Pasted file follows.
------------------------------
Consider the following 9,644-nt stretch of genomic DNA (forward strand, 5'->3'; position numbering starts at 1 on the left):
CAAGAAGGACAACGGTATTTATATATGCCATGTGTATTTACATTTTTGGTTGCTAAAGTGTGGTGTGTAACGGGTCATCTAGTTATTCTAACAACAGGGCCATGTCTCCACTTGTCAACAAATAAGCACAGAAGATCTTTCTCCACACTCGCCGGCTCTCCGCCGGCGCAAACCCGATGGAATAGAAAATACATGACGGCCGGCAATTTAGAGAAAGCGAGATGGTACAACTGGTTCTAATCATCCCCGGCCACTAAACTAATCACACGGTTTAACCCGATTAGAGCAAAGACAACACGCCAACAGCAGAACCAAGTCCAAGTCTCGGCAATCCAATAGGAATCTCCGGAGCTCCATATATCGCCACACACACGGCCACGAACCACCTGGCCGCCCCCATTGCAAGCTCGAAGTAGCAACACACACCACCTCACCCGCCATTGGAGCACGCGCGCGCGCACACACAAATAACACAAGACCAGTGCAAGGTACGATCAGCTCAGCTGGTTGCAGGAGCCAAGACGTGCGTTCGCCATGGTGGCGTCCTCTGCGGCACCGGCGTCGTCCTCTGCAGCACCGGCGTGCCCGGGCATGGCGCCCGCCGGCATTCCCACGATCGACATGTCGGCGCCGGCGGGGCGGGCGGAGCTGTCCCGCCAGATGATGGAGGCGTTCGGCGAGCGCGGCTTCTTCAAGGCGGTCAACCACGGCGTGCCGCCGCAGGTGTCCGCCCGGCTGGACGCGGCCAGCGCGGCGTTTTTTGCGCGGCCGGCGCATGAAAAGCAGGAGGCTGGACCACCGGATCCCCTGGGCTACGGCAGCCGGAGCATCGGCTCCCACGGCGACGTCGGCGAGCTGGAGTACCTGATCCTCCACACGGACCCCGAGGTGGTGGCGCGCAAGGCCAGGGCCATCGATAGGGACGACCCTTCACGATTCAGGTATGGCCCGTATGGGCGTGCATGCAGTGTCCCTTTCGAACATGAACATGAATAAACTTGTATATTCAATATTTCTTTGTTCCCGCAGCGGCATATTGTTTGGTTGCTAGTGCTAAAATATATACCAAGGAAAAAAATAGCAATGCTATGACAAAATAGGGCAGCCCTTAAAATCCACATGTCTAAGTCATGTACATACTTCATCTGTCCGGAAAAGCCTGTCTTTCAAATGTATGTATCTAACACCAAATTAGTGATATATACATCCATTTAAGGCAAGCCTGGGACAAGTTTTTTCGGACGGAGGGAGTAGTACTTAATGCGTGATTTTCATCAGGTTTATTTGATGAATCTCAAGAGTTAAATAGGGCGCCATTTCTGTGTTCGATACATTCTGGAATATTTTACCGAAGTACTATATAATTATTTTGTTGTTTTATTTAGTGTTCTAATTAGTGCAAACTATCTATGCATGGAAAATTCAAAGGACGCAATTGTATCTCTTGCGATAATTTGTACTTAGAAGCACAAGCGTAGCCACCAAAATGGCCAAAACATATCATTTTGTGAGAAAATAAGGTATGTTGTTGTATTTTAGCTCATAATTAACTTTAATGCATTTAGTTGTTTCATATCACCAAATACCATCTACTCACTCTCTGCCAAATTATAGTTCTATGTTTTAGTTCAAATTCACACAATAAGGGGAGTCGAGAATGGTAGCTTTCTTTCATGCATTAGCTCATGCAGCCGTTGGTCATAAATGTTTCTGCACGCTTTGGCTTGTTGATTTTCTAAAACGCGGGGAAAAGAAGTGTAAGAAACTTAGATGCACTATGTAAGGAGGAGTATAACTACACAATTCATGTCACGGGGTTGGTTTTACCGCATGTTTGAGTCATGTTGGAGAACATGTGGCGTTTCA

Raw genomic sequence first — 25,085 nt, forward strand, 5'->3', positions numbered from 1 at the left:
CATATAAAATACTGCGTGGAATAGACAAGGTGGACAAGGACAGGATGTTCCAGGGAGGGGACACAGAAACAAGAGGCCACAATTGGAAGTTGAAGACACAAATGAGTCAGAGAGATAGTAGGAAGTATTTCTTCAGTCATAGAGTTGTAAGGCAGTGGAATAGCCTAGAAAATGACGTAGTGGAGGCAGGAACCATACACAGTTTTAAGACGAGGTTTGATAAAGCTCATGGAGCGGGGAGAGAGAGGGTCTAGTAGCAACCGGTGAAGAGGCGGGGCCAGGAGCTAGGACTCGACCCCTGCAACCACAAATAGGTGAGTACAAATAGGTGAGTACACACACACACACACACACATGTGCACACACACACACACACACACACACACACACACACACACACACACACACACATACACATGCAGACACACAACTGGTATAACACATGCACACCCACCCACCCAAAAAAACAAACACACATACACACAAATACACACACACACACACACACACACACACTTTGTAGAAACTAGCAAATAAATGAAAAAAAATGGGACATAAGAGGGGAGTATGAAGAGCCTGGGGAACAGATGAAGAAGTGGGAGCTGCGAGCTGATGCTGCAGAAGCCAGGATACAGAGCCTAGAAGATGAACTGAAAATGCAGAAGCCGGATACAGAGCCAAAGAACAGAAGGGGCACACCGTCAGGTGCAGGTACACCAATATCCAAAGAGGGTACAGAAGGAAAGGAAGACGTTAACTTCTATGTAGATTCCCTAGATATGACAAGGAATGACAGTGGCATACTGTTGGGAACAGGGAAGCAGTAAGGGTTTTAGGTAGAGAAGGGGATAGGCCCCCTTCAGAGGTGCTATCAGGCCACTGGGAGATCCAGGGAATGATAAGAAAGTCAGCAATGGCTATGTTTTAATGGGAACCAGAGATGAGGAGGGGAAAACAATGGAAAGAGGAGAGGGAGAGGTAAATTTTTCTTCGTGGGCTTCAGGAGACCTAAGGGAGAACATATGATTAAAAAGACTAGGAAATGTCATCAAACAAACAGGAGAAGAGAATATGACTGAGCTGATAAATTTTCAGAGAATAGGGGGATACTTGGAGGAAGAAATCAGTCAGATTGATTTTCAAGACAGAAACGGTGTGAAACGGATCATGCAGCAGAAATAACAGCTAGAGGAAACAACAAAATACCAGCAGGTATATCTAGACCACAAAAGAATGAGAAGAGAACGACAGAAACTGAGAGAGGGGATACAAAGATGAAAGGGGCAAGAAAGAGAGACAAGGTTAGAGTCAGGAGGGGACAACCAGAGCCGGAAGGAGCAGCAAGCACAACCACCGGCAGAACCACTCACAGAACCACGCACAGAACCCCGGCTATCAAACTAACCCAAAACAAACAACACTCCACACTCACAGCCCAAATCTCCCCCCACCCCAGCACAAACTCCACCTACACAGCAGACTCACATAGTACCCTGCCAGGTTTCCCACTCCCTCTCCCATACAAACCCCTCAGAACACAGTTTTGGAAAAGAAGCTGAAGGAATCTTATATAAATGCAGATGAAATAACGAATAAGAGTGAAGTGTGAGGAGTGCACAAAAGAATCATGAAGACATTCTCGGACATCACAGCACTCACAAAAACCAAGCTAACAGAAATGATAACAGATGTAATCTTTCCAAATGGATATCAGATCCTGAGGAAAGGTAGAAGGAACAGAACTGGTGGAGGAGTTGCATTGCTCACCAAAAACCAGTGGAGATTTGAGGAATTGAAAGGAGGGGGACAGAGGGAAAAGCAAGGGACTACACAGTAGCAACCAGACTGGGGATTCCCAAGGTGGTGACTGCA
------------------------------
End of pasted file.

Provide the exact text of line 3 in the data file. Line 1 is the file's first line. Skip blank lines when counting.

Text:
Raw genomic sequence first — 25,085 nt, forward strand, 5'->3', positions numbered from 1 at the left: